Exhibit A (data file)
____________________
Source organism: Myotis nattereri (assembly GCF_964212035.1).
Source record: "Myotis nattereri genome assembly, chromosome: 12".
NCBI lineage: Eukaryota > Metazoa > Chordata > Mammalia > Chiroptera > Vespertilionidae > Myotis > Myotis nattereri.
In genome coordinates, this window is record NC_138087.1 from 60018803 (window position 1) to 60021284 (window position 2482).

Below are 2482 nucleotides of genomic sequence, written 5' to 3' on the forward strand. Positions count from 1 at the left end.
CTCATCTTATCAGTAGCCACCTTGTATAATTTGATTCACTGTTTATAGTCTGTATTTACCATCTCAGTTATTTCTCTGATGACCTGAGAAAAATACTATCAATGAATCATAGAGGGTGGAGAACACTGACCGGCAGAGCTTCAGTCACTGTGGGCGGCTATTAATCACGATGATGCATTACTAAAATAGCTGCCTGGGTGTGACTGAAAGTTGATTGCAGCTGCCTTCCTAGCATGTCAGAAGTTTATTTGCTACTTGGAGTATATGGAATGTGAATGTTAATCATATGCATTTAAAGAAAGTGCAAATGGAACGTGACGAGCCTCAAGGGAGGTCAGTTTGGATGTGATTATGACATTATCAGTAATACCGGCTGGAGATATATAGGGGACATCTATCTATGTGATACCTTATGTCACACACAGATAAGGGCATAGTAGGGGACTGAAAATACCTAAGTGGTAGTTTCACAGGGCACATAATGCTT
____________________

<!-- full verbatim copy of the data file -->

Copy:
Source organism: Myotis nattereri (assembly GCF_964212035.1).
Source record: "Myotis nattereri genome assembly, chromosome: 12".
NCBI lineage: Eukaryota > Metazoa > Chordata > Mammalia > Chiroptera > Vespertilionidae > Myotis > Myotis nattereri.
In genome coordinates, this window is record NC_138087.1 from 60018803 (window position 1) to 60021284 (window position 2482).

Below are 2482 nucleotides of genomic sequence, written 5' to 3' on the forward strand. Positions count from 1 at the left end.
CTCATCTTATCAGTAGCCACCTTGTATAATTTGATTCACTGTTTATAGTCTGTATTTACCATCTCAGTTATTTCTCTGATGACCTGAGAAAAATACTATCAATGAATCATAGAGGGTGGAGAACACTGACCGGCAGAGCTTCAGTCACTGTGGGCGGCTATTAATCACGATGATGCATTACTAAAATAGCTGCCTGGGTGTGACTGAAAGTTGATTGCAGCTGCCTTCCTAGCATGTCAGAAGTTTATTTGCTACTTGGAGTATATGGAATGTGAATGTTAATCATATGCATTTAAAGAAAGTGCAAATGGAACGTGACGAGCCTCAAGGGAGGTCAGTTTGGATGTGATTATGACATTATCAGTAATACCGGCTGGAGATATATAGGGGACATCTATCTATGTGATACCTTATGTCACACACAGATAAGGGCATAGTAGGGGACTGAAAATACCTAAGTGGTAGTTTCACAGGGCACATAATGCTT